A violation of probation, though, usually produces a court summons and doesn’t typically lead to more jail time unless it involves an offense that would be worth prosecuting in its own right under federal standards. Not for Nakoula.
This wasn’t a case of nailing Al Capone on tax evasion. As Nina Shea of the Hudson Institute points out, Al Capone’s underlying offense was racketeering and gangland killings. Nakoula Basseley Nakoula’s underlying offense wasn’t an underlying offense. He exercised his First Amendment rights.
His case has symbolic significance in the ongoing battle over whether the Muslim world will embrace modernity, and the panoply of freedoms associated with it, or whether it will continue to slide backward by adopting blasphemy laws punishing expressions deemed offensive to Islam. The administration has been dismayingly willing to accommodate the latter tendency. Nakoula’s jail time appears indistinguishable from what the 56-nation Organization of Islamic Cooperation, devoted to pushing blasphemy laws around the world, calls “deterrent punishment” for “Islamophobia.”
There’s just one problem with what Lowry says here, and it’s that it doesn’t comport with either the facts of the case or what actually happens in probation violation proceedings Federal Courts. Popehat’s Ken White. an attorney in California, explains: [Emphasis mine]
I’ve observed, and participated in, federal supervised release revocation proceedings since 1995. In writing about Nakoula I’ve drawn not only on that experience but on the actual documents from his case and on the law. My premise has been this: anyone on supervised release for a federal fraud conviction and owing more than $700,000 in restitution would face supervised release revocation if the Probation Office discovered that they were using aliases, engaging in unreported financial transactions, and using computers in those transactions, all in violation of their terms of release. Most federal judges would issue arrest warrants, not summonses, and most federal judges would order jail time to such a person if they found he had obtained and used a false driver’s license and concealed transactions from the Probation Officer. Rich Lowry’s claim that “[a] violation of probation, though, usually produces a court summons and doesn’t typically lead to more jail time unless it involves an offense that would be worth prosecuting in its own right under federal standards” is quite frankly pulled straight out of his ass. Supervisees are routinelyarrested rather than summoned, particularly when there are indications they might be a flight risk — like using a false identity. Supervisees areroutinely returned to prison for offenses that would never be prosecuted federally as separate crimes.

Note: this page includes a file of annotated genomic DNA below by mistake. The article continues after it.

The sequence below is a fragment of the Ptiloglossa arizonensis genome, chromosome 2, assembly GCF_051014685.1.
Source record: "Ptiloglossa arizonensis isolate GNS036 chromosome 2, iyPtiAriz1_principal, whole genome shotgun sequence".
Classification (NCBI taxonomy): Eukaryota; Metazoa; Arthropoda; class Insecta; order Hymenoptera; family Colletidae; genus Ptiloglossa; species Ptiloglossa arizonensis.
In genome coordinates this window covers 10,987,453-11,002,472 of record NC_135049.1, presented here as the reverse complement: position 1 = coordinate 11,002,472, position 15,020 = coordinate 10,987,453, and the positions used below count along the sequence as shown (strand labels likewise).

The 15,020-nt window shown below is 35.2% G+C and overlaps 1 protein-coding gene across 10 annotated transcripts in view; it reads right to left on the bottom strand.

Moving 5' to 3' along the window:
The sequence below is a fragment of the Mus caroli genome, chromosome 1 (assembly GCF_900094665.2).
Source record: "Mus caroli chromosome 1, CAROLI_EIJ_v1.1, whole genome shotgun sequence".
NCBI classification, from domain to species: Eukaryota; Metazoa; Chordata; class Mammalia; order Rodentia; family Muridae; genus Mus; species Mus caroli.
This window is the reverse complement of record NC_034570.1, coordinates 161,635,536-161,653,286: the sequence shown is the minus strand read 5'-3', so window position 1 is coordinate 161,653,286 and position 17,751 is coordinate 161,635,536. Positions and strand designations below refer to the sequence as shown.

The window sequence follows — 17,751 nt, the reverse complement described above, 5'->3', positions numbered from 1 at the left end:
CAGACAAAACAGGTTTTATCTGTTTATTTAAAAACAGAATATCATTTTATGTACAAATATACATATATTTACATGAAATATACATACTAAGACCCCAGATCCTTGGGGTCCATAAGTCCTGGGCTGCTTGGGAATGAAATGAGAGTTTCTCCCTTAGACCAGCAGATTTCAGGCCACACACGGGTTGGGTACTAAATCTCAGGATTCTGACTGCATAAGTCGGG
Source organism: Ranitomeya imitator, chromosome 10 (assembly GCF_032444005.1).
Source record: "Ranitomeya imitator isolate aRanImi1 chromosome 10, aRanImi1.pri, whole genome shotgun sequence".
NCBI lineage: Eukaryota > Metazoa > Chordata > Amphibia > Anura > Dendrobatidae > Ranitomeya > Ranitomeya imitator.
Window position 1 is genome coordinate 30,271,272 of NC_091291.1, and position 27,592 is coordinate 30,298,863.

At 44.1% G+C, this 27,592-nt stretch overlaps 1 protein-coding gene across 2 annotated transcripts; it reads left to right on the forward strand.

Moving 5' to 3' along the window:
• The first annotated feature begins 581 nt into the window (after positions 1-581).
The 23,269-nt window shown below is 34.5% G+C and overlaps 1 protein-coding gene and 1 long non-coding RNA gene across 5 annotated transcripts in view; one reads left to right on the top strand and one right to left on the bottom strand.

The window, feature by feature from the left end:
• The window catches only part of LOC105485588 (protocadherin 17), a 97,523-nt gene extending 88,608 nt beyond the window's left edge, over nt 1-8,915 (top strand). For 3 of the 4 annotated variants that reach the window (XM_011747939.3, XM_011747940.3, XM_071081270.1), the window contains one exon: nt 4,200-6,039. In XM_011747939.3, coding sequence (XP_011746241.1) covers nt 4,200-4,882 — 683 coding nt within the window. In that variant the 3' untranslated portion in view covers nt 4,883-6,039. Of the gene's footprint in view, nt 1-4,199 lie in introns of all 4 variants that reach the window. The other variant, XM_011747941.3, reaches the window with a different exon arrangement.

Is Nakoula in federal prison because he made the “Innocence of Muslims” video? Superficially, perhaps, in the sense that his behavior may have escaped detection if he hadn’t become famous. It’s even possible that someone in the Obama Administration tipped off — or pressured — the Probation Office about his conduct. (If that’s what happened, there ought to be a Congressional investigation.) But Nakoula’s conduct is the sort that would absolutely be pursued if detected by his Probation Office and would routinely result in a revocation of supervised release and a return to federal prison. People saying otherwise don’t know what they are talking about or don’t care, or both.
In other words, in the context of a typical Federal probation revocation hearing and assuming all facts being the same, there’s likely no reason to believe that Nakoula’s imprisonment is an unusual outcome that can somehow be ascribed to an effort by the Obama Administration to establish this producer of an incredbly badly made YouTube video as the fall guy for the murder of an American Ambassador and three others. The available public facts all establish that he used an alias, accessed the Internet, and engaged in secret financial transactions, all of which he hid from his Probation Officer. While I’m not an expert in Federal criminal law, I can say that I’ve learned to trust Ken White’s judgement on these issues enough to think that his opinion that a probation revocation resulting in a one year prison sentence is really not all that outrageous is likely correct. Moreover, if it was, I’d have to wonder why Nakoula’s attorney’s aren’t screaming to the rooftops about how their client is being railroaded by the Federal Government. Instead, they’ve been largely silent and, as far as I can tell, have not filed any kind of appeal of this sentence.
The ironic thing about all of this is that Nakoula Basseley Nakoula is someone who has been convicted on multiple fraud charges, and who then went on to violate the terms of his probation. And, yet, conservatives trust him more than they trust the President of the United States.